IndieGoGo Helps Revival Film Find Signs of Life

Written by Doug Strassler on . Posted in Arts & Film, Film, Theater.


By Doug Strassler

The Revival was a carefully nuanced, eye-opening play that had a too-short run on the New York stage back in 2010. Playwright Samuel Brett Williams fashioned a sensitive and honest look at religion in the Deep South, and the lengths people go to in the name of faith. NYP caught up with Williams, currently working to build up enough finances to film a movie version of The Revival on IndieGogo.

NYP: Explain a bit more about the genesis of The Revival. What can you share about the plot?Revival Poster

SBW: The Revival is about Eli, a young southern Baptist preacher who takes over his father’s church. He was educated at Harvard, and he wants to bring what he believes is a more progressive faith to his small Arkansas town. Trevor, the financial administrator, is trying to get the church into the Southern Baptist Board of Churches, which would provide all sorts of funding and media opportunities. This in turn could lead to increased attendance and revenue, creating a mega-church that would be run like a corporation. Enter Daniel, a young, troubled drifter, who is running away from some pretty big secrets. Eli takes Daniel in and eventually falls in love with him. This forces Eli into a love triangle between Daniel, himself, and God.

NYP: Tell me about this Indiegogo campaign. When do you plan to start filming, and what kind of release/distribution are you intending for?

SBW: So far we have raised just over twenty-one thousand dollars. Our goal is at least twenty-five thousand for the Indiegogo campaign. We are looking to shoot the film early next year for around two hundred and fifty thousand dollars. All told, [actors and co-producers] Jake Silbermann, Malcolm Madera, and myself are looking to raise seventy thousand dollars so we can maintained artistic control over the project.

NYP: What are your own thoughts on religion? What is the difference, to you, between religion and spirituality?

SBW: I was born and raised in Hot Springs, Arkansas. I attended a Southern Baptist private school from kindergarten through high school, and then I attained my undergraduate degree at Ouachita Baptist University. I grew up immersed in religion. The more I became involved in the system, the more I saw people manipulate it to benefit themselves. Anything that can provide money and power will have corruption.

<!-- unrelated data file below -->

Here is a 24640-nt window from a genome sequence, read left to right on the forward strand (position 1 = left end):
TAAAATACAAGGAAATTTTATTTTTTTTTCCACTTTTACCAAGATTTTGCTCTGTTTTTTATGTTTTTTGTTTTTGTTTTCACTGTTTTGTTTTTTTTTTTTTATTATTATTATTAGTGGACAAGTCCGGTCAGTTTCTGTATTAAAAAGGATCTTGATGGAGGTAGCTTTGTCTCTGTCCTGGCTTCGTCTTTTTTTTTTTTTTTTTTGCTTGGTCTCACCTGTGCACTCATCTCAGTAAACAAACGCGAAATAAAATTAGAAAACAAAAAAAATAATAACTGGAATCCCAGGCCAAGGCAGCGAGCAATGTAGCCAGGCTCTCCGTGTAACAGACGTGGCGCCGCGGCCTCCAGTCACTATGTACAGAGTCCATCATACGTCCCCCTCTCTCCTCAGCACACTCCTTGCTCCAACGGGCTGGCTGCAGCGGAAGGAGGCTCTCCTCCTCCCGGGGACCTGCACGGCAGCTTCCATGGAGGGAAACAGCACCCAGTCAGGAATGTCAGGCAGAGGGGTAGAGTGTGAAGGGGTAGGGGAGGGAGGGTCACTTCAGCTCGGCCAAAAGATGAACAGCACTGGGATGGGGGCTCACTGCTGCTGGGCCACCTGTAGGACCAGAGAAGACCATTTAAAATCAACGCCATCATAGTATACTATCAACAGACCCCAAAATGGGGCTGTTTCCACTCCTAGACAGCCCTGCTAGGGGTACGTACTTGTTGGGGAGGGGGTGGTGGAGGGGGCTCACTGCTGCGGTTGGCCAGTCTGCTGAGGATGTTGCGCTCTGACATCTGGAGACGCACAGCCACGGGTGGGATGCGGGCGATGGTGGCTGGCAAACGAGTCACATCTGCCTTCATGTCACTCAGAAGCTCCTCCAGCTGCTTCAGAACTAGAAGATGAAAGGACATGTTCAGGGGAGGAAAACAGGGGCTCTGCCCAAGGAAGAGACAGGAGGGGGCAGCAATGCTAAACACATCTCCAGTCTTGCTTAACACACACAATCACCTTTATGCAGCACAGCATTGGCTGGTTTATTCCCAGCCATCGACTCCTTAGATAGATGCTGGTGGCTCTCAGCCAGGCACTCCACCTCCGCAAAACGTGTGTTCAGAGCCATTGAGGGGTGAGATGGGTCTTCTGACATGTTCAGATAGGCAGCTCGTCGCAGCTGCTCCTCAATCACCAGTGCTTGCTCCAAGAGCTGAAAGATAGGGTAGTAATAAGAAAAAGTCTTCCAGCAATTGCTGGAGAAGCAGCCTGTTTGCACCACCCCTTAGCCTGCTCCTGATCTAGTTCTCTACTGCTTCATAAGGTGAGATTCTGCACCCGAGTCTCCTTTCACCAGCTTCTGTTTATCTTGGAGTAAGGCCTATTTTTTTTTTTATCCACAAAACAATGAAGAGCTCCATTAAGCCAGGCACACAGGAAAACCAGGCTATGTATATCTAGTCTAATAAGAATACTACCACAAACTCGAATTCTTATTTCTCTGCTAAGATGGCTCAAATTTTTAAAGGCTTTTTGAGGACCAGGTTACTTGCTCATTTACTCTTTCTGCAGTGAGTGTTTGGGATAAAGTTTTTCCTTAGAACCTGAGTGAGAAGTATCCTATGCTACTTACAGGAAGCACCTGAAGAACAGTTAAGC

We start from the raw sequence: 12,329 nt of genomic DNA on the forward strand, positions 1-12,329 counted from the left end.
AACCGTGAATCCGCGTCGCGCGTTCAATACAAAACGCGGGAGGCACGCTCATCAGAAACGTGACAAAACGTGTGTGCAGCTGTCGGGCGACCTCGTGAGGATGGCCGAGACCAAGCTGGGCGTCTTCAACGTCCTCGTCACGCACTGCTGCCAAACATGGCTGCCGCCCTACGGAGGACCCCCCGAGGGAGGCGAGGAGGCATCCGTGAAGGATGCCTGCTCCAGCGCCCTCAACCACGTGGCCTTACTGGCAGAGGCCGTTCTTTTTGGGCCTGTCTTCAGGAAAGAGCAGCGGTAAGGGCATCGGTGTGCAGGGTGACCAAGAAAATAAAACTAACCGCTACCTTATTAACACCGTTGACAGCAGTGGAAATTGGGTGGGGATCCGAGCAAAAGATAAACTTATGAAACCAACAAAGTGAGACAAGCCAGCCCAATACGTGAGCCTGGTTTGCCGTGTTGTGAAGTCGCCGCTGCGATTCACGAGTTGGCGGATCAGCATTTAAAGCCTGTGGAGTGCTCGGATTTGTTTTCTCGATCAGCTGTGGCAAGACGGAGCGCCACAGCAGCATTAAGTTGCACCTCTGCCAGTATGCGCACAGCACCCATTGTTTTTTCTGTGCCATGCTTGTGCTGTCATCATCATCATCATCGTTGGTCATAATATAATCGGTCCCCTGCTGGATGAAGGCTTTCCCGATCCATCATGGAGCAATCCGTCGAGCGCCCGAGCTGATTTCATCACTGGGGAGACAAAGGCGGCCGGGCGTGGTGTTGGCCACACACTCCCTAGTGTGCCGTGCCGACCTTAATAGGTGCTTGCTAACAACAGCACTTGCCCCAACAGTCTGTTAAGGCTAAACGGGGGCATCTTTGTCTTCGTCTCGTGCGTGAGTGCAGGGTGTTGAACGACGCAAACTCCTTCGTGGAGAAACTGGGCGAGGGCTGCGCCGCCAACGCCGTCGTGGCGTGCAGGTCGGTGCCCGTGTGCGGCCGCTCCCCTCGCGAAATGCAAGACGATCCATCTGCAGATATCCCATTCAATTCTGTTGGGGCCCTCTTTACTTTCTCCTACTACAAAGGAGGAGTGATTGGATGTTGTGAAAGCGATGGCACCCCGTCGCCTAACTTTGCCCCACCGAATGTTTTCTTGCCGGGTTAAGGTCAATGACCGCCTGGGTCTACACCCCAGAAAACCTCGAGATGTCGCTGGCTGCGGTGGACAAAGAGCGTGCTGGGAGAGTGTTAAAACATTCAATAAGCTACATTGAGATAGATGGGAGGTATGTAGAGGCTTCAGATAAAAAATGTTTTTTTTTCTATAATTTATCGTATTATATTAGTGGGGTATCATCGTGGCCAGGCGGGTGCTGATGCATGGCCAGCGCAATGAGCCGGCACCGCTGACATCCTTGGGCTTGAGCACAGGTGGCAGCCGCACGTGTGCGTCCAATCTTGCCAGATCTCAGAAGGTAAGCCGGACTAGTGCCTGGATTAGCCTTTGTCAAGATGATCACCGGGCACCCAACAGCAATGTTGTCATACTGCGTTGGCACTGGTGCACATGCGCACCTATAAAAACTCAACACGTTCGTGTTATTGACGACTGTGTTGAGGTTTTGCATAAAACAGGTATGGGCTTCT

Now, spirituality is certainly its own thing. It seems to me that spirituality is a communication between yourself and something much bigger than yourself; something that can not be contained in words or even rational though. I have actually found more spirituality in small theatres than in big churches.

NYP: And why do so many people place such importance on faith?

SBW: I have always found it deeply fascinating how people put their faith into a box that is limited to their own perceptions. I mean, you can sit in a church service and personalize the sermon to mean one thing, and the individual next to you will personalize it to mean something else entirely.

In the movie, Eli talks to his congregation about the fact that modern Christians have personalized their God to the point where they think their own inner voice is God. They think the voice that tells them they forgot to turn off the television in the other room is Jesus Christ himself. I find this incredibly troubling. Because when people start thinking that their own desires and impulses are God talking to them – well, it gives them a way to justify selfish actions, even those that harm other people.

NYP: Why do you think religion often plays a more prominent role in people’s lives in the South?

SBW: I don’t know if people understand the pervasive poverty in the south. A character in another one of my Arkansas plays says, “Believin’ ain’t hard when believin’ is all ya’ got.” Now, I’m certainly not saying religion is all people have in the south. It is a rich, vibrant community, one which I try to visit multiple times a year. However, like anywhere, there are people who seem to use religion to justify lives they do not want to be living. In the movie, June (Eli’s wife) says that they aren’t living for this life – pleasure in this life means nothing; it’s just a distraction – what they should be living for is their eternal life.

NYP: What are the biggest challenges with this project?

SBW: Even though I am a producer on this project, my biggest concerns are always going to be artistic. I just want to make certain that at every moment I am telling a relevant, important story as clearly and compellingly as possible.

NYP: What excites you most about the film?

SBW: How much it scares me.

For more information on The Revival and other projects, go to http://www.samuelbrettwilliams.com/therevival.html.

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